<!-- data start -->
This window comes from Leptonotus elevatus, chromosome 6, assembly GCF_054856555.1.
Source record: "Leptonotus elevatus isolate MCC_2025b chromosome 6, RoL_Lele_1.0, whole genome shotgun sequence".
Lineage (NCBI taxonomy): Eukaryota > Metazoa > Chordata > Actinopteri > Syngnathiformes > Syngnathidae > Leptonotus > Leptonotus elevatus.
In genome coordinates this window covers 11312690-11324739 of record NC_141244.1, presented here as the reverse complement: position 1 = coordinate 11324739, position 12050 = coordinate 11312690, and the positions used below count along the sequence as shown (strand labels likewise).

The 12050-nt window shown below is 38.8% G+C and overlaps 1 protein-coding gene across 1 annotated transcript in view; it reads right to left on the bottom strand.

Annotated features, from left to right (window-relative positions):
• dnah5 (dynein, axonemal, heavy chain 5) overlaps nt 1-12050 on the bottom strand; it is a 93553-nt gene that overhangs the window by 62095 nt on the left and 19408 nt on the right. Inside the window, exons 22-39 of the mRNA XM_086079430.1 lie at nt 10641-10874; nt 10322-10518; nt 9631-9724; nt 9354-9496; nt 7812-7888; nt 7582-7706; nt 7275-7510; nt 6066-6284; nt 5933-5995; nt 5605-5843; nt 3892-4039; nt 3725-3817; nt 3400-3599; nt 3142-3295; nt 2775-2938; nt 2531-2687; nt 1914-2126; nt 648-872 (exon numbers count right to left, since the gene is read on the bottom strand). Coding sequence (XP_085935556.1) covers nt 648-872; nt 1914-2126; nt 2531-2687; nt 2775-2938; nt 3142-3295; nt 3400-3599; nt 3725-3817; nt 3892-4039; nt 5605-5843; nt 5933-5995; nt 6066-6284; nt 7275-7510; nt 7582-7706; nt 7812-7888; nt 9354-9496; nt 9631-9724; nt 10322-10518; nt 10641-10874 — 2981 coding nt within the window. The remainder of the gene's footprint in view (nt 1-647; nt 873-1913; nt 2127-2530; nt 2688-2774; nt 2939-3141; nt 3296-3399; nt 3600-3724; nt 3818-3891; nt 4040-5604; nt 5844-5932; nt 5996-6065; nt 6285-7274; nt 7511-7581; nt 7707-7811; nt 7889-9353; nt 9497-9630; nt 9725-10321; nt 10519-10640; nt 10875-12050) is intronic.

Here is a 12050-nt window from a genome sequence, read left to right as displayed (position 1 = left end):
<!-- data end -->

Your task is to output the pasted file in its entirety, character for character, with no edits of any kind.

This window comes from Leptonotus elevatus, chromosome 6, assembly GCF_054856555.1.
Source record: "Leptonotus elevatus isolate MCC_2025b chromosome 6, RoL_Lele_1.0, whole genome shotgun sequence".
Lineage (NCBI taxonomy): Eukaryota > Metazoa > Chordata > Actinopteri > Syngnathiformes > Syngnathidae > Leptonotus > Leptonotus elevatus.
In genome coordinates this window covers 11312690-11324739 of record NC_141244.1, presented here as the reverse complement: position 1 = coordinate 11324739, position 12050 = coordinate 11312690, and the positions used below count along the sequence as shown (strand labels likewise).

The 12050-nt window shown below is 38.8% G+C and overlaps 1 protein-coding gene across 1 annotated transcript in view; it reads right to left on the bottom strand.

Annotated features, from left to right (window-relative positions):
• dnah5 (dynein, axonemal, heavy chain 5) overlaps nt 1-12050 on the bottom strand; it is a 93553-nt gene that overhangs the window by 62095 nt on the left and 19408 nt on the right. Inside the window, exons 22-39 of the mRNA XM_086079430.1 lie at nt 10641-10874; nt 10322-10518; nt 9631-9724; nt 9354-9496; nt 7812-7888; nt 7582-7706; nt 7275-7510; nt 6066-6284; nt 5933-5995; nt 5605-5843; nt 3892-4039; nt 3725-3817; nt 3400-3599; nt 3142-3295; nt 2775-2938; nt 2531-2687; nt 1914-2126; nt 648-872 (exon numbers count right to left, since the gene is read on the bottom strand). Coding sequence (XP_085935556.1) covers nt 648-872; nt 1914-2126; nt 2531-2687; nt 2775-2938; nt 3142-3295; nt 3400-3599; nt 3725-3817; nt 3892-4039; nt 5605-5843; nt 5933-5995; nt 6066-6284; nt 7275-7510; nt 7582-7706; nt 7812-7888; nt 9354-9496; nt 9631-9724; nt 10322-10518; nt 10641-10874 — 2981 coding nt within the window. The remainder of the gene's footprint in view (nt 1-647; nt 873-1913; nt 2127-2530; nt 2688-2774; nt 2939-3141; nt 3296-3399; nt 3600-3724; nt 3818-3891; nt 4040-5604; nt 5844-5932; nt 5996-6065; nt 6285-7274; nt 7511-7581; nt 7707-7811; nt 7889-9353; nt 9497-9630; nt 9725-10321; nt 10519-10640; nt 10875-12050) is intronic.

Here is a 12050-nt window from a genome sequence, read left to right as displayed (position 1 = left end):